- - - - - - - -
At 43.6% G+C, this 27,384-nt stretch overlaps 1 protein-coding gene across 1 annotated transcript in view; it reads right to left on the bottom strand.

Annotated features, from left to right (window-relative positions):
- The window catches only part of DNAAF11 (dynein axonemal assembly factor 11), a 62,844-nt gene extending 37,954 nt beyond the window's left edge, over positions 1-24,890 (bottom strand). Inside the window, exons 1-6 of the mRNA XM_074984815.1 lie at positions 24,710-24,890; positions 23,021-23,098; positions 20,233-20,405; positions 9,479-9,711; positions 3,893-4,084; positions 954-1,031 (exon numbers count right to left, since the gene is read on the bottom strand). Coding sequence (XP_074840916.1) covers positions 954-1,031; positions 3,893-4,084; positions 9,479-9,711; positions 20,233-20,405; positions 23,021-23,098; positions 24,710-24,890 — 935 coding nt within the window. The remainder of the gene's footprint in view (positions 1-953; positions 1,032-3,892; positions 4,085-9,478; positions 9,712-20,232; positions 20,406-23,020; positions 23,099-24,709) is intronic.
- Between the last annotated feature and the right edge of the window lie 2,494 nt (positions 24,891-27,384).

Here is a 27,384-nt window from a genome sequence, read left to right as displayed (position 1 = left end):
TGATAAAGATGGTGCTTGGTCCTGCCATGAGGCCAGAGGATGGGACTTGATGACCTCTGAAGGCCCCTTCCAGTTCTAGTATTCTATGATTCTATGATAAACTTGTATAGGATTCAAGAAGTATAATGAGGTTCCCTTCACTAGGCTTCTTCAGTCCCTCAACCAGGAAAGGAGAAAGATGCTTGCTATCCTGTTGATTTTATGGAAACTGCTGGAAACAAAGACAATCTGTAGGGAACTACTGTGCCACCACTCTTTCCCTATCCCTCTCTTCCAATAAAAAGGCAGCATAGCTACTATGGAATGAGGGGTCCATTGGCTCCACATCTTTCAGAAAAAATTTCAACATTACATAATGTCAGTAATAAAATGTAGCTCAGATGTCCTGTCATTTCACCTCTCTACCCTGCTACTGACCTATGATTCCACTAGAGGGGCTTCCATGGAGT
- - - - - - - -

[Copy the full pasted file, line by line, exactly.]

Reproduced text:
At 43.6% G+C, this 27,384-nt stretch overlaps 1 protein-coding gene across 1 annotated transcript in view; it reads right to left on the bottom strand.

Annotated features, from left to right (window-relative positions):
- The window catches only part of DNAAF11 (dynein axonemal assembly factor 11), a 62,844-nt gene extending 37,954 nt beyond the window's left edge, over positions 1-24,890 (bottom strand). Inside the window, exons 1-6 of the mRNA XM_074984815.1 lie at positions 24,710-24,890; positions 23,021-23,098; positions 20,233-20,405; positions 9,479-9,711; positions 3,893-4,084; positions 954-1,031 (exon numbers count right to left, since the gene is read on the bottom strand). Coding sequence (XP_074840916.1) covers positions 954-1,031; positions 3,893-4,084; positions 9,479-9,711; positions 20,233-20,405; positions 23,021-23,098; positions 24,710-24,890 — 935 coding nt within the window. The remainder of the gene's footprint in view (positions 1-953; positions 1,032-3,892; positions 4,085-9,478; positions 9,712-20,232; positions 20,406-23,020; positions 23,099-24,709) is intronic.
- Between the last annotated feature and the right edge of the window lie 2,494 nt (positions 24,891-27,384).

Here is a 27,384-nt window from a genome sequence, read left to right as displayed (position 1 = left end):
TGATAAAGATGGTGCTTGGTCCTGCCATGAGGCCAGAGGATGGGACTTGATGACCTCTGAAGGCCCCTTCCAGTTCTAGTATTCTATGATTCTATGATAAACTTGTATAGGATTCAAGAAGTATAATGAGGTTCCCTTCACTAGGCTTCTTCAGTCCCTCAACCAGGAAAGGAGAAAGATGCTTGCTATCCTGTTGATTTTATGGAAACTGCTGGAAACAAAGACAATCTGTAGGGAACTACTGTGCCACCACTCTTTCCCTATCCCTCTCTTCCAATAAAAAGGCAGCATAGCTACTATGGAATGAGGGGTCCATTGGCTCCACATCTTTCAGAAAAAATTTCAACATTACATAATGTCAGTAATAAAATGTAGCTCAGATGTCCTGTCATTTCACCTCTCTACCCTGCTACTGACCTATGATTCCACTAGAGGGGCTTCCATGGAGT